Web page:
The government upgraded its basic assessment of the economy in March for the third straight month Friday, as higher stock prices and a weaker yen have shored up business sentiment and encouraged firms to boost investment and hire more workers.
The economy “is showing indications of picking up recently, while weakness can be seen in some areas,” the Cabinet Office said in its monthly economic report, making upward revisions to four of the 14 categories — industrial output, capital spending, corporate profits and employment.
It is the first time the government has raised its economic assessment for three months in a row since mid-2009, when the economy was still recovering from the aftermath of the so-called Lehman shock, a Cabinet Office official briefed reporters. Last month, the Cabinet Office revised upward its assessment of the economy, saying it “is bottoming out.”
At a briefing after the report’s release, economic revitalization minister Akira Amari noted that “economic sentiment has improved, which has started to affect the real economy.” The government will flesh out growth strategies by the middle of the year to put the economy on a sustainable recovery path, he said.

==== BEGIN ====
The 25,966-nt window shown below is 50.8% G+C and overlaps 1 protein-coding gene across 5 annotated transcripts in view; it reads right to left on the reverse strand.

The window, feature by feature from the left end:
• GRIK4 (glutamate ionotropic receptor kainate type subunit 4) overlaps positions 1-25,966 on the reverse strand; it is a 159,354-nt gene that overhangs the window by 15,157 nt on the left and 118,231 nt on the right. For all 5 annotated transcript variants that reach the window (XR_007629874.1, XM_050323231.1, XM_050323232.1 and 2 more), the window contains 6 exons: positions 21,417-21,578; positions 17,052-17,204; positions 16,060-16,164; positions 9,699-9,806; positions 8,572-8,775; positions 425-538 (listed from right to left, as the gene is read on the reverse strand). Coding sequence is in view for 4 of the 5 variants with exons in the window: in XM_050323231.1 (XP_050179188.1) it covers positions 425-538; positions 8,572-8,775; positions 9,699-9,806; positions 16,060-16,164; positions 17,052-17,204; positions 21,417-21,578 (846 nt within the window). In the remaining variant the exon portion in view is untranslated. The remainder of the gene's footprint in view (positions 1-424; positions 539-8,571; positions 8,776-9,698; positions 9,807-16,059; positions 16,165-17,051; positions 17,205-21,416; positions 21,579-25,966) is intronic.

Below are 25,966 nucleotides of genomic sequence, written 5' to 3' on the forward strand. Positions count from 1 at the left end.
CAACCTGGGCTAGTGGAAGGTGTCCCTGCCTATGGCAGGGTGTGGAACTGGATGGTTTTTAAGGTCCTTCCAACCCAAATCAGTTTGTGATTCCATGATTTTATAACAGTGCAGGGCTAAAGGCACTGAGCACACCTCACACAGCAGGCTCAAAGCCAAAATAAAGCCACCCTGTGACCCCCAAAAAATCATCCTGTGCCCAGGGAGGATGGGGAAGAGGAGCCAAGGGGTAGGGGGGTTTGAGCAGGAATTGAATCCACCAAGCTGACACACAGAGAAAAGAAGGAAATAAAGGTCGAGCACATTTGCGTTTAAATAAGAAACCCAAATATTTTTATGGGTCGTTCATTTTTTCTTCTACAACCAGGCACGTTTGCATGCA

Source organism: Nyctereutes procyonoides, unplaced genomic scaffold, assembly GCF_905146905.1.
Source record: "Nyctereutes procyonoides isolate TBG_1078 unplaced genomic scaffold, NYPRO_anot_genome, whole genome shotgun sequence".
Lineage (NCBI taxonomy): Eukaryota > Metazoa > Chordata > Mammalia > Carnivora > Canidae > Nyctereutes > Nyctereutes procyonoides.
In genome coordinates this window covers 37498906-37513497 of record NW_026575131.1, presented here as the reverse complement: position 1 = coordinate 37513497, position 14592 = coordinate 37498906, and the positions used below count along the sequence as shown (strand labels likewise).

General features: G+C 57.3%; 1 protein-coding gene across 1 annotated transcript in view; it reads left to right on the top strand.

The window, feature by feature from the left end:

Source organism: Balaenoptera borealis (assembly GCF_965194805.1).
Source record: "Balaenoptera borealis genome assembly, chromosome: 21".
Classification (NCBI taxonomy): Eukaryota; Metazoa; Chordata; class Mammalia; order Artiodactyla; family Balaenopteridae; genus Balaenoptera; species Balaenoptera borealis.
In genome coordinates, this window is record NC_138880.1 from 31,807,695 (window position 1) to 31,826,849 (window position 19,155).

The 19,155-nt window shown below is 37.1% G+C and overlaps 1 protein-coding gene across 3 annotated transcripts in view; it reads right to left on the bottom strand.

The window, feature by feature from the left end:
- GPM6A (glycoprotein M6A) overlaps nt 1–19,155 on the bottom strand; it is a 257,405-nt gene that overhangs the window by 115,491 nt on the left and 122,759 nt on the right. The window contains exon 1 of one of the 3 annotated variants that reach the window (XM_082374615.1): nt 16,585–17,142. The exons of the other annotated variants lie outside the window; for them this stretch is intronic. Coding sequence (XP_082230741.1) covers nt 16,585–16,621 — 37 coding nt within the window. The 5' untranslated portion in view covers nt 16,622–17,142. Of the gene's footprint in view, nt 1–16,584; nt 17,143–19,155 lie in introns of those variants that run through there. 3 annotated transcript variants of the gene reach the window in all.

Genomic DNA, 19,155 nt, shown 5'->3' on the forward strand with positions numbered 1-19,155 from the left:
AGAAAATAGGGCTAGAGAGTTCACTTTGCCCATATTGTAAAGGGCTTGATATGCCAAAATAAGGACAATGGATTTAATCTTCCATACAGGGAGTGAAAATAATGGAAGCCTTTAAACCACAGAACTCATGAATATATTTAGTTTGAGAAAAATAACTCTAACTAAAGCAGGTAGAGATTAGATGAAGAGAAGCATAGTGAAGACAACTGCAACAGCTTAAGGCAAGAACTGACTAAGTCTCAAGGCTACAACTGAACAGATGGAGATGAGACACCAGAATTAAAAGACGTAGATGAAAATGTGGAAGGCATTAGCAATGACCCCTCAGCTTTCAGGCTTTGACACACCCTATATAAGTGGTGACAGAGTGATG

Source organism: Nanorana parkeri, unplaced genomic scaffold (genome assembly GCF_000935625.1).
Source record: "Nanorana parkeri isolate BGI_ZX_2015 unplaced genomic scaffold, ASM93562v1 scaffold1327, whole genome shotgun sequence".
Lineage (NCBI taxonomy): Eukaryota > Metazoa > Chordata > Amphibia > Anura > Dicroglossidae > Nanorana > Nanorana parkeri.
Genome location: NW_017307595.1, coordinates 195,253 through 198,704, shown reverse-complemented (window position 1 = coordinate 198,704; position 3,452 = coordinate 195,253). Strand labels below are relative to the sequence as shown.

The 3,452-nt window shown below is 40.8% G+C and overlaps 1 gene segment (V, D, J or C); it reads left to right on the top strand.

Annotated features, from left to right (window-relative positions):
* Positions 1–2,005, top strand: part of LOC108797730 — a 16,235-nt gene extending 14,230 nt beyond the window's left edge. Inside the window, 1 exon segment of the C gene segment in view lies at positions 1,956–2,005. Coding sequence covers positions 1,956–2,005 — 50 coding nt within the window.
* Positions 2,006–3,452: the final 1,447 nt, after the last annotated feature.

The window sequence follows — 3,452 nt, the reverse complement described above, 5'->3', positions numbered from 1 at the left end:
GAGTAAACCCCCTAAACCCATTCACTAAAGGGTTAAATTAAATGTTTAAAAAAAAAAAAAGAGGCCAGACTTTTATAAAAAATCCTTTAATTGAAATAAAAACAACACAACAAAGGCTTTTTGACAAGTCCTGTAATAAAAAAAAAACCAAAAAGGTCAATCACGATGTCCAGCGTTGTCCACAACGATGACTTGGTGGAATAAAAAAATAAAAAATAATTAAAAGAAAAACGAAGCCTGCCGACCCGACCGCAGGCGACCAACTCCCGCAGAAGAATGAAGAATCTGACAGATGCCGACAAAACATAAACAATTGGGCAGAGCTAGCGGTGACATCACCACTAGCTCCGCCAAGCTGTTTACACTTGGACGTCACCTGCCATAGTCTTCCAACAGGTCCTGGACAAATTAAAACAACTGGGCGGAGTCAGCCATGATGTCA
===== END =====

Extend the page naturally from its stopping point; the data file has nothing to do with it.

The report follows recent data showing corporate capital spending in the quarter through December grew from the previous three months and industrial output has trended up amid hopes of an economic recovery.
On its assessment of output for March, the Cabinet Office also upgraded its report for the third consecutive month, saying production is “showing indications of picking up.”
In addition, corporate profits are “showing signs of improvement, mainly among large firms.”
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